Changing Your Driving Habits Can Save You Money


In Light of Rising Gas Prices, I.I.I. Offers Tips to Reduce the Cost of Auto Insurance

Contact: Press Offices
New York: 212-346-5500;
Washington, D.C.: 202-833-1580

NEW YORK, June 13, 2008 - With gasoline prices soaring across the country, cost-conscious drivers who reduce the number of miles they drive or who exchange their SUVs for smaller cars may realize another financial bonus-lower auto insurance rates, according to the Insurance Information Institute (I.I.I.).

"Driving less not only saves money at the pump, it may also cut auto insurance costs," said Jeanne M. Salvatore, senior vice president and consumer spokesperson for the I.I.I. "Consumers who reduce their driving by taking public transportation or car pooling should contact their insurance company, since significantly reducing the number of miles driven each week could lower the cost of auto insurance."

Those who are considering exchanging their large gas guzzling SUV or truck for a more fuel-efficient car may also reduce their auto insurance costs. Premiums are generally lower for a $30,000 mid-size sedan than for a large SUV, which can cost over $60,000. In addition to the sticker price of the car itself, an insurance company will rate an individual car based on many factors including the cost to repair it, its overall safety record and likelihood that the car will be stolen.

In recent years, some insurance companies have also started to charge more on the liability portion of an auto policy for large SUVs as these vehicles are capable of inflicting significant damage to other cars and their passengers.

Before purchasing a specific car, the I.I.I. recommends that consumers consider both insurance costs and the overall safety record of the car. The Insurance Institute for Highway Safety rates cars on a variety of safety features-for more information, visit the Vehicle Ratings area of the organization's Web site.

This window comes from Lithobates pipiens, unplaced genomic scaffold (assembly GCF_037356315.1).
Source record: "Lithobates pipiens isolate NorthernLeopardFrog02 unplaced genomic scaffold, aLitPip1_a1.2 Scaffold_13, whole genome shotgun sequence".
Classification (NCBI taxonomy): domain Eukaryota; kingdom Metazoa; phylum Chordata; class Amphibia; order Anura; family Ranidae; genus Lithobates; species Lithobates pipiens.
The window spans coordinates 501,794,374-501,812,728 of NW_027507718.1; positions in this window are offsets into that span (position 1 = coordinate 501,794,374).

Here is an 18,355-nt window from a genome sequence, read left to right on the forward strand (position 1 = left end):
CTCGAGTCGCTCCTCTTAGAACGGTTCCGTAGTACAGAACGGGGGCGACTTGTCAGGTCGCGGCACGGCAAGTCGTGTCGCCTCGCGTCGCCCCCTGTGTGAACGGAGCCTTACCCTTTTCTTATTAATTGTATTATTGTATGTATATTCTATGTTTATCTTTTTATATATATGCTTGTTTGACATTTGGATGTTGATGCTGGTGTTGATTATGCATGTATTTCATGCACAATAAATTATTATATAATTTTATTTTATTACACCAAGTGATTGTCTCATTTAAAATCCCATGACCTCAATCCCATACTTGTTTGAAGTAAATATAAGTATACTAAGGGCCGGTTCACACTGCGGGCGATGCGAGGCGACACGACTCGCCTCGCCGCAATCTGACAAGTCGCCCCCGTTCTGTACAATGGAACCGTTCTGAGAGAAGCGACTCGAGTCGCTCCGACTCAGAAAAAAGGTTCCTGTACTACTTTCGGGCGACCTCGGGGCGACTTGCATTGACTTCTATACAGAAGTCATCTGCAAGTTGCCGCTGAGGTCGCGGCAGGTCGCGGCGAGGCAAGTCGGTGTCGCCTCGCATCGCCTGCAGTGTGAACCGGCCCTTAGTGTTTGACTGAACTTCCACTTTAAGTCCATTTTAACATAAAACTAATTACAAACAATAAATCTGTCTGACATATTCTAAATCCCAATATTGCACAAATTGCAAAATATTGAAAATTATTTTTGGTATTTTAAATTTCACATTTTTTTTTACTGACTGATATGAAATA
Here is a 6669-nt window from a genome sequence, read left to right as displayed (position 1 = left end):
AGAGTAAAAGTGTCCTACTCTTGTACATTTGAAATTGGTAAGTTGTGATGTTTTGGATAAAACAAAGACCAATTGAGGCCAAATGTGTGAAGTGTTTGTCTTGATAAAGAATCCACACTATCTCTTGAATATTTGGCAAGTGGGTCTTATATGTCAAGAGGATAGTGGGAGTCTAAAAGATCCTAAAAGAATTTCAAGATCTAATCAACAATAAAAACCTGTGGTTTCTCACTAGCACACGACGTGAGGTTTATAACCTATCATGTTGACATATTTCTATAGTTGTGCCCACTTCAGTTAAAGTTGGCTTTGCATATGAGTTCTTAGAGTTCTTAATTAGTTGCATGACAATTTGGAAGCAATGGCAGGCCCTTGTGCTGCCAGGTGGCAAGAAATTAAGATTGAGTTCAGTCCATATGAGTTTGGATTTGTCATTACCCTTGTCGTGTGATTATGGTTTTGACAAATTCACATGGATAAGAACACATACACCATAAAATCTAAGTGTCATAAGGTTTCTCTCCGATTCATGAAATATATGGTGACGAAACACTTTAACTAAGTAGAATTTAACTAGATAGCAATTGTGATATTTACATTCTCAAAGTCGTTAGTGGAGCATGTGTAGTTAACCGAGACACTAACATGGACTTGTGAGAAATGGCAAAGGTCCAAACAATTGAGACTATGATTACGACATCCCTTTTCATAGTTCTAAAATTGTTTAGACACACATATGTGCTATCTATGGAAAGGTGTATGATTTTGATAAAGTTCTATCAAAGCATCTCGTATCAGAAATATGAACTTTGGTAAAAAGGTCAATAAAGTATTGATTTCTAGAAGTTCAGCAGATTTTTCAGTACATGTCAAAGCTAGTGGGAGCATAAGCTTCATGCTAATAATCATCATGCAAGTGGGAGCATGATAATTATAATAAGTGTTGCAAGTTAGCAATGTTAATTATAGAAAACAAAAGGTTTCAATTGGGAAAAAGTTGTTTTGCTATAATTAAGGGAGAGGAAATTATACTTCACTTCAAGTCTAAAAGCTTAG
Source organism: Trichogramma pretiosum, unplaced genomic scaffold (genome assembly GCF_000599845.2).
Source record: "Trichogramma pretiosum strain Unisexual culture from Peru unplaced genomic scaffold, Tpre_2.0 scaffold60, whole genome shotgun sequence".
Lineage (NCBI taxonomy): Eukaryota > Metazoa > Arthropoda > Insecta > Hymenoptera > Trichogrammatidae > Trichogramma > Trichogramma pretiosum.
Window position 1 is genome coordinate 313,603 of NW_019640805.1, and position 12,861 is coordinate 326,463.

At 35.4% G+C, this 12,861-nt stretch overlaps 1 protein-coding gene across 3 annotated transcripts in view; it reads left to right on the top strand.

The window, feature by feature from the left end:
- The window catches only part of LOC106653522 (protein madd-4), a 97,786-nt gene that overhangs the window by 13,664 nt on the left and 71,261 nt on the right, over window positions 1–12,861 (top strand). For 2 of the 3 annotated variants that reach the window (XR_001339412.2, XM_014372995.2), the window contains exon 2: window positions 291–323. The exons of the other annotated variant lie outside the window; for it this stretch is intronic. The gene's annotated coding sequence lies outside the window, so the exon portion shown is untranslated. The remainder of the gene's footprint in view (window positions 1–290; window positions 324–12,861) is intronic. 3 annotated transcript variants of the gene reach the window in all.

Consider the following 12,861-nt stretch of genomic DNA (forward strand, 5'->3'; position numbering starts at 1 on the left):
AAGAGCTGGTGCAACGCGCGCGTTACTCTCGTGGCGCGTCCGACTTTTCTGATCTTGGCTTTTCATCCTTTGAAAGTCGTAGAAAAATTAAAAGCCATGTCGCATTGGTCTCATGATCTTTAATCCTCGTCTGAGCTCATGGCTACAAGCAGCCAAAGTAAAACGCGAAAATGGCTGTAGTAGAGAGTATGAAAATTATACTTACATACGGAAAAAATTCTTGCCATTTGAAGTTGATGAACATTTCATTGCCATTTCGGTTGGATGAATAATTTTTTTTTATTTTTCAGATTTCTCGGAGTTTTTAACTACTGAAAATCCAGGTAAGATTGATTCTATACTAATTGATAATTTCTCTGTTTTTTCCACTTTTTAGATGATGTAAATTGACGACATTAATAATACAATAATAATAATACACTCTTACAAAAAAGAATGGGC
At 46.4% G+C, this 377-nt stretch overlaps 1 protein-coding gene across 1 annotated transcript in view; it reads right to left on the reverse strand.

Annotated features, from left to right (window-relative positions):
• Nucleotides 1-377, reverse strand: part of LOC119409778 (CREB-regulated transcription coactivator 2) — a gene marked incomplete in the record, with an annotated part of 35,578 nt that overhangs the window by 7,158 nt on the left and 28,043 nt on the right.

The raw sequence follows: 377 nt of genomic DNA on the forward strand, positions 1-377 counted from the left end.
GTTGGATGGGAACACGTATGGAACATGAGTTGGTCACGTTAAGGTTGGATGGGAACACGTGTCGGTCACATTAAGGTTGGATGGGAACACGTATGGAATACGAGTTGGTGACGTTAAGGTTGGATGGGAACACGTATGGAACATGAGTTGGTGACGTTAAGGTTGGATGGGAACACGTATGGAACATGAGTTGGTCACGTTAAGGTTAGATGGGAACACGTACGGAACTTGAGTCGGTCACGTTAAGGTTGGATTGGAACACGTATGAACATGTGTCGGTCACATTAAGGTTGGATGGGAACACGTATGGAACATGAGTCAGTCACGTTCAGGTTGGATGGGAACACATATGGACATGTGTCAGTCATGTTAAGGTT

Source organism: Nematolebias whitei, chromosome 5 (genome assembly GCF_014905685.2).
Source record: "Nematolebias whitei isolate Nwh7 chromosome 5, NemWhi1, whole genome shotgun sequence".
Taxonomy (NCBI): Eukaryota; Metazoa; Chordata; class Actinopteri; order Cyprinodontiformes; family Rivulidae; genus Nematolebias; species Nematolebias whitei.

"Auto insurance is a highly competitive business and one of one of the most effective ways to reduce insurance costs is simply to shop around," pointed out Salvatore. "Drivers should look for an insurance company that will provide a good price along with excellent service."

After several years of flat or falling auto insurance rates, the average annual cost of auto insurance rose by just $8 to $9 in 2007, which is less than one half of 1 percent, well below the rate of inflation as measured by the Consumer Price Index, according to the I.I.I. Drivers with safe driving records will continue to get the best rates.

Other ways in which drivers can cut their auto insurance bill include taking a higher deductible, maintaining good credit, dropping unnecessary coverages and asking their insurance company about all available discounts.

Detailed information on how to save money on auto insurance can be found in the Auto section of the I.I.I. Web site.

The I.I.I. is a nonprofit, communications organization supported by the insurance industry.

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